Arachnophobes beware – those webs you’re seeing aren’t just early Halloween decorations. It’s mating season for spiders.
Born with all different shapes, sizes and colors, these bugs give many people creepy crawlies. As a result, not too many are willing to share their home with the eight-legged guests. In the fall, it seems the number of how many you find in your home seems to dramatically increase. But before you reach for that can of Raid, Anne Danielson-Francois, associate professor of biological sciences at the University of Michigan-Dearborn, explained that the influx of spider sightings is just an illusion.
“There’s this misguided perception that all of a sudden there are many more spiders than there used to be but, you know, that’s not the case. They’re just more noticeable because the males are moving around,” Danielson-Francois reported.
While there’s no specific spider season, the critters do tend to become more noticeable in September through October. Just in time for spooky season. However, as the University of Michigan-Dearborn professor clarified, there’s no actual correlation between arachnids’ mating season and Halloween.
Still, the creepy-crawlers do seem to be more frantic inside and around homes once the leaves start to turn color.
Spiders’ Mating Behaviors Explain Increase in Sightings
According to Jason Dunlop, a researcher from the Museum für Naturkunde in Berlin, spiders begin to mature in spring and summer. So, once fall comes around, they’re ready to mate. Rather than meeting each other over a couple of drinks, the female spins her web with precision. Then she waits patiently for her male caller. This way, she can conserve her energy and feed to be able to lay her eggs.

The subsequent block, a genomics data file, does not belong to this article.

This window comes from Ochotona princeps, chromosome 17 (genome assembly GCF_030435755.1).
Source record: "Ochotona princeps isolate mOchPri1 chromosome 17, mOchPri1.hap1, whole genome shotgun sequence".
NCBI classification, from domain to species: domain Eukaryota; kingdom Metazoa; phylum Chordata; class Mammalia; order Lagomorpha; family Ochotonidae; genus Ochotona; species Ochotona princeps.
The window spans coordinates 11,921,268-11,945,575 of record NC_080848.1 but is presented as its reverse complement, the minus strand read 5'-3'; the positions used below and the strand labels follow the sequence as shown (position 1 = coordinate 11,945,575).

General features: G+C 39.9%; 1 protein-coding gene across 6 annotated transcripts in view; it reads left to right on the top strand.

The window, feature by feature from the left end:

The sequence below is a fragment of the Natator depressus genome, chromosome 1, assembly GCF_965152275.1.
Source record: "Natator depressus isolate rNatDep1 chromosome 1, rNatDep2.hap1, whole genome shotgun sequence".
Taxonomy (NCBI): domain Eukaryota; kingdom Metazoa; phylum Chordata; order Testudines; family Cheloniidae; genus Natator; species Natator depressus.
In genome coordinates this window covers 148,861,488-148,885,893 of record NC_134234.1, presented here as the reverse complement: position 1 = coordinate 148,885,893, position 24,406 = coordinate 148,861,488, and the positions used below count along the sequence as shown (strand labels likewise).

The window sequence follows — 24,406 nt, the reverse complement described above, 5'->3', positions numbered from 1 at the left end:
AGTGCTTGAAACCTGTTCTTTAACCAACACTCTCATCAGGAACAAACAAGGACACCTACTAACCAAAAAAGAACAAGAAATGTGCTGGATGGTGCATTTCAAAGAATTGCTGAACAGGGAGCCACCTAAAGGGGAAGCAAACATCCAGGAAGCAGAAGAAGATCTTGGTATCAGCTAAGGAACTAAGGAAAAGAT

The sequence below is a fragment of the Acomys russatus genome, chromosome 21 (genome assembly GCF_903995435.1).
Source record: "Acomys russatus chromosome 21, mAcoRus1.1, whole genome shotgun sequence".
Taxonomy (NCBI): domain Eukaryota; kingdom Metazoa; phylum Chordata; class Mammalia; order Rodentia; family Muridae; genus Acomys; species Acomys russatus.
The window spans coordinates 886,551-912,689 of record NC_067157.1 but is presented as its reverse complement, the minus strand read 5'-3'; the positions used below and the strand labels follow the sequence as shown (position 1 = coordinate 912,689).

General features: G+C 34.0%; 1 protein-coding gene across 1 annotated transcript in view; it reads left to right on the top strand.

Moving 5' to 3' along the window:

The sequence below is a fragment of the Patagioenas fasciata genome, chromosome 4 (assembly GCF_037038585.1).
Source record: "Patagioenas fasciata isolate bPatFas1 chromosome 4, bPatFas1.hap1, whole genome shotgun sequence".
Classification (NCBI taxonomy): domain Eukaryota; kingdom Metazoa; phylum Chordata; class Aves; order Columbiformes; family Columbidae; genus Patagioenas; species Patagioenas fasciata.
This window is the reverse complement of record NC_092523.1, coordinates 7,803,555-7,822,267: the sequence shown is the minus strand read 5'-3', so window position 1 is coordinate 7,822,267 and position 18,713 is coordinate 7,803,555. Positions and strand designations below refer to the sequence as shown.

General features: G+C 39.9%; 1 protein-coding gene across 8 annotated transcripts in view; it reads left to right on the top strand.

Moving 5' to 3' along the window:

“Females give off a chemical called a pheromone, a kind of perfume, which the males can sense with special hairs on their legs. The wandering males are basically sniffing around for a mature female,” Dunlop shared with USA Today.
These pheromone-driven males have also given up on finding food. Mating takes over as the only priority in the male’s life, and they won’t stop searching until they find a willing partner.
“That’s what he will keep doing for the remainder of his life, which at that point is going to be relatively short because when you’re not foraging for prey, you will eventually starve,” said Rod Crawford, curator of arachnids at The Burke Museum at the University of Washington.
Just because these spiders enter the home, though, that doesn’t mean they’re looking to become permanent roommates.
“People shouldn’t panic and call a pest control agency,” Danielson-Francois advised. “They’re not interested in setting up shop in the house.”
Instead, Danielson-Francois asked homeowners to consider spiders’ capability to be their own type of pest control, eating all kinds of nuisance bugs like mosquitoes and flies.
“I advocate for people getting to know them, and becoming less afraid of them and keeping them around, but I realized that’s a stretch,” she said.